Since then, he’d turned into something of a stalker, loitering around the lodge until he figured out his patterns, and then heading out in tandem with the French family, watching as Blue Scarf sped down the slopes, a streak of silver against the sparkling snow. Everyone else had eventually noticed, of course, and, to their credit, had been exceptionally helpful, texting him when they saw him here or there, and John would drop everything and go read in the lobby where he was playing chess with his mother, or drink hot chocolate two tables away from him and his father. Blue Scarf liked a bit of cinnamon in his, as well as whipped cream, but had pulled a rather adorable face when his father had offered him a scoop of marshmallows, moving his cup away and muttering something that conveyed disdain even to John, who couldn’t understand a word of it, which was, of course, precisely the problem.
The entire time John had been creeping around corners and hiding behind ferns, he had never heard any member of the Blue Scarf family speak a single word of English. John had taken the required amount of French in secondary school, but that had been years ago, and he hadn’t touched it since, now much too out of practice to even understand most of what they said, let alone contribute. They spoke French to the waiters, to the concierge, to fellow guests, even on the phone, and John had no idea what to do with that. He was charming, he knew he was charming, but getting that across with a combination of charades and hastily typed phrases into the translation app he’d downloaded? Well, let’s just say he didn’t like his odds.
“Well, you can’t just keep following him around,” Irene said, crossing her legs beneath her on the cushion. “He’s bound to notice eventually, and I really don’t fancy bailing you out of jail when you get arrested for stalking.”
John rattled his head, rolling his eyes to the ceiling, and then sighed, swiping his tea back up from the table. “I’ll figure it out,” he muttered, Irene skeptically tipping her head. “I can speak a little French,” he added, and Irene choked on her coffee, laughing wildly as she coughed.
“Seriously!?” she spluttered. “John, all you can do is say your name and order a ham and cheese sandwich!”
“Well, it’s better than nothing,” John countered, glaring at the woman, but she only continued to cackle.
“Oh, god,” she gasped, dabbing a tear from the bottom of her eye as she looked up at the ceiling. “Promise you’ll let me be there? I don’t think my life will be complete without seeing the look on his face when you ask him to a picnic.”
John glowered across at her, Irene beaming back, and then turned back to the window with a huff, sulking into his chair. “I’ll talk to him,” he snapped, taking a swig of his tea. “I just…have to find the right moment.”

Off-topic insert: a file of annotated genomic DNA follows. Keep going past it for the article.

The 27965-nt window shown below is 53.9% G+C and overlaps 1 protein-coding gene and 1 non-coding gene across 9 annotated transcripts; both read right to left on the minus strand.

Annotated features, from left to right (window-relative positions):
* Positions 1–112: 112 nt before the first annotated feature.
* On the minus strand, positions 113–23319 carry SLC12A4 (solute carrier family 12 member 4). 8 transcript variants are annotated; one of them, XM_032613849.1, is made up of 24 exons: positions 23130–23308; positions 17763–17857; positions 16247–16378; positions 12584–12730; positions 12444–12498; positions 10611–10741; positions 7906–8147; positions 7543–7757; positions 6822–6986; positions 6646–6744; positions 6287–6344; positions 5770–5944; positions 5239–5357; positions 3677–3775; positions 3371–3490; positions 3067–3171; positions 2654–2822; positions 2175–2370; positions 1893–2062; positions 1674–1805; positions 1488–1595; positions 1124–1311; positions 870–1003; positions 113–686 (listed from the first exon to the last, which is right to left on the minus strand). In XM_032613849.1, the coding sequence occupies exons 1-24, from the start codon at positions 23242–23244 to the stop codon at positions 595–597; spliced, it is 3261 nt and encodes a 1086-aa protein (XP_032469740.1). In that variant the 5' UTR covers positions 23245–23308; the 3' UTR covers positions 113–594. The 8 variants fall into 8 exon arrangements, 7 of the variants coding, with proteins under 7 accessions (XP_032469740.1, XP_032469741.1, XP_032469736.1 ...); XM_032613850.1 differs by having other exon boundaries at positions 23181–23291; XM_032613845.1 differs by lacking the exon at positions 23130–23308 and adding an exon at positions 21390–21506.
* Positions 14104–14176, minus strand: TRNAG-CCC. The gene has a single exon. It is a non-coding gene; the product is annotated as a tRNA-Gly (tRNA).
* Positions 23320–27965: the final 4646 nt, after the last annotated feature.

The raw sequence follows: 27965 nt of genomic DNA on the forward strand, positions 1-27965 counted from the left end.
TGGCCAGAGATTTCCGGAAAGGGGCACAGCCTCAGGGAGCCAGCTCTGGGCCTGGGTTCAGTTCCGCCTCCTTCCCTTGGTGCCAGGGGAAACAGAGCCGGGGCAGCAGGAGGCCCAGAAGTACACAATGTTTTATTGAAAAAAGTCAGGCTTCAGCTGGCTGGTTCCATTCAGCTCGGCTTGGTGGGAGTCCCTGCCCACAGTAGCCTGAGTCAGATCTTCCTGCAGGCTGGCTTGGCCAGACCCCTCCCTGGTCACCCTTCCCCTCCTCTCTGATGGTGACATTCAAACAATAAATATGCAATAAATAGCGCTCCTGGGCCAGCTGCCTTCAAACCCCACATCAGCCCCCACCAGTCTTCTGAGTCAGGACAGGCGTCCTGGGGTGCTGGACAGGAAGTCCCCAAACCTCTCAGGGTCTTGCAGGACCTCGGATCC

“Got anything against right now?” Irene replied, and John looked up, frowning at her. Irene smiled, bobbing her head toward the window, and John followed her gaze, nearly covering himself in tea in his haste to scramble out of his chair.
He snatched his jacket off the back of his chair, shaking his arms into the sleeves and zipping it up with a tug of the lift ticket as Irene laughed, rolling back in her chair.
“Bonne chance!” she bade with a wave as he picked up his snowboard and darted away, nearly dropping his gloves as he pulled them from his pocket, and John waved briefly back as he rounded the corner, apologizing hastily to a young woman he nearly plowed over.
His boots thumped heavily down the concrete steps, and he leapt the last two, weaving through the bundled crowd on his way to the ski lift, where he could just make out the top of Blue Scarf’s tousled head.
He had grey earmuffs on today, apparently intent on giving John a heart attack, but was wearing the same silver jacket and blue scarf, black snow trousers tucked into his white ski boots. His skis were mostly black, with geometric white patterns snaking over the surface, and John was fairly certain he could’ve seen himself in the reflection, they were so well-polished.
Pulling his navy knit hat from the pocket of his black trousers, John tugged it down over his head, trying as best he could to remain inconspicuous as he slipped into line behind the boy, dropping his snowboard on the ground and fastening a boot into one of the straps.
The man’s mother was waiting with him, talking in hushed tones, and, per usual, in French, Blue Scarf nodding occasionally as he looked out toward the mountain. His mother swatted him lightly on the arm, drawing his attention, and he promptly replied, John nearly falling face first into the snow at being so close to the sound, the deep voice purring over the foreign syllables.
Swallowing through a thick throat, he straightened up, tugging the collar of his blue and white snowboard jacket up over his chin to help further obscure his identity as he waited, shuffling along behind the pair as the line moved slowly toward the lift. At one point, Blue Scarf’s mother met his eyes over the boy’s shoulder, and she smiled politely, a small gesture which John awkwardly returned, and then dropped his face, pulling off a mitten as he rummaged around in the pocket of his jacket for more hand warmers, the ones he’d put in his mittens earlier that day having run out of juice. In front of him, the discussion intensified, Blue Scarf and his mother talking in soft, hurried tones, and, when John next looked up, the mother was skiing away, Blue Scarf breaking off halfway through a shout as he stared after her.
He huffed, shaking his head, and then propelled himself forward with his ski poles, sliding up to the next spot in line, and John followed, frowning at the back of the boy’s head as he slipped the warming packets into his mittens and pulled them back on.
Before long, they neared the front of the line, John sliding his snowboard—a Burton he’d gotten on sale, black with brushstroke-style sweeps of royal blue and yellow—up behind the boy’s skis as they waited.